Coldren: While many of our hotel clients haven’t really come back online yet, there’s a lot of innovation and creativity in the restaurant scene.
A local restaurant group in DC called Founding Farmers has turned their restaurants into curbside grocery stores. They’ve been able to rehire more than 250 employees and keep people busy throughout the pandemic. Who better to fill up a grocery bag with fresh meats and produce than a farm-to-table restaurant? We thought this was brilliant.
I also love seeing the fine dining places like Alenia in Chicago or Roses Luxury in DC doing curb-side meal pick-up. I don’t want this to end after the pandemic. I’m dying to go to Alenia and have them put a five-course tasting menu into the trunk of my car so I can eat it at home. Amazing!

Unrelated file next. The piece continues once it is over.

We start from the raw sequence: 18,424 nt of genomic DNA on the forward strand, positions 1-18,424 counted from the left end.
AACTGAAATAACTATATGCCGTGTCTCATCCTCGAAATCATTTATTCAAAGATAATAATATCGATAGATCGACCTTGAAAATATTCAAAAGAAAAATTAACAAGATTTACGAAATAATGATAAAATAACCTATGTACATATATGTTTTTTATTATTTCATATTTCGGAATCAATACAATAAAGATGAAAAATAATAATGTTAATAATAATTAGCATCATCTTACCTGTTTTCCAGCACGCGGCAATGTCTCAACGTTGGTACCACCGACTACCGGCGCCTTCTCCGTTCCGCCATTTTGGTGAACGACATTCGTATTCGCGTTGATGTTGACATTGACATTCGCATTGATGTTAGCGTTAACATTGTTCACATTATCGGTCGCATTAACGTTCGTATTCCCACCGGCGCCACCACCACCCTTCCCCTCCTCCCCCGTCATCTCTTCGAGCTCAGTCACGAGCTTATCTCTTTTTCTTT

Solomon: You mention essential services for hotel guests. How do you think this pandemic is changing the mindset of consumers coming back into the market?
Coldren: Everyone’s mind is on sanitation. For several years before the crisis the big rallying cry was sustainability. Everything was about sustainability, farm to table, and artisan producers.
It’s as if sanitation is the new sustainability. People are coming back into the market with real trepidation, so they’re going to be hypersensitive to small signals about cleanliness and sanitation and they’re only going to frequent places where they feel safe. There’s a lot of talk in the market about “sanitation theater.” This means that operators will not only be practicing a higher level of sanitation in their businesses, but also showing the public in a more overt way that they are doing these things. This is a very smart strategy. Sanitation is not something you should hide any more – it should be front and center.
Solomon: Any missteps to watch out for?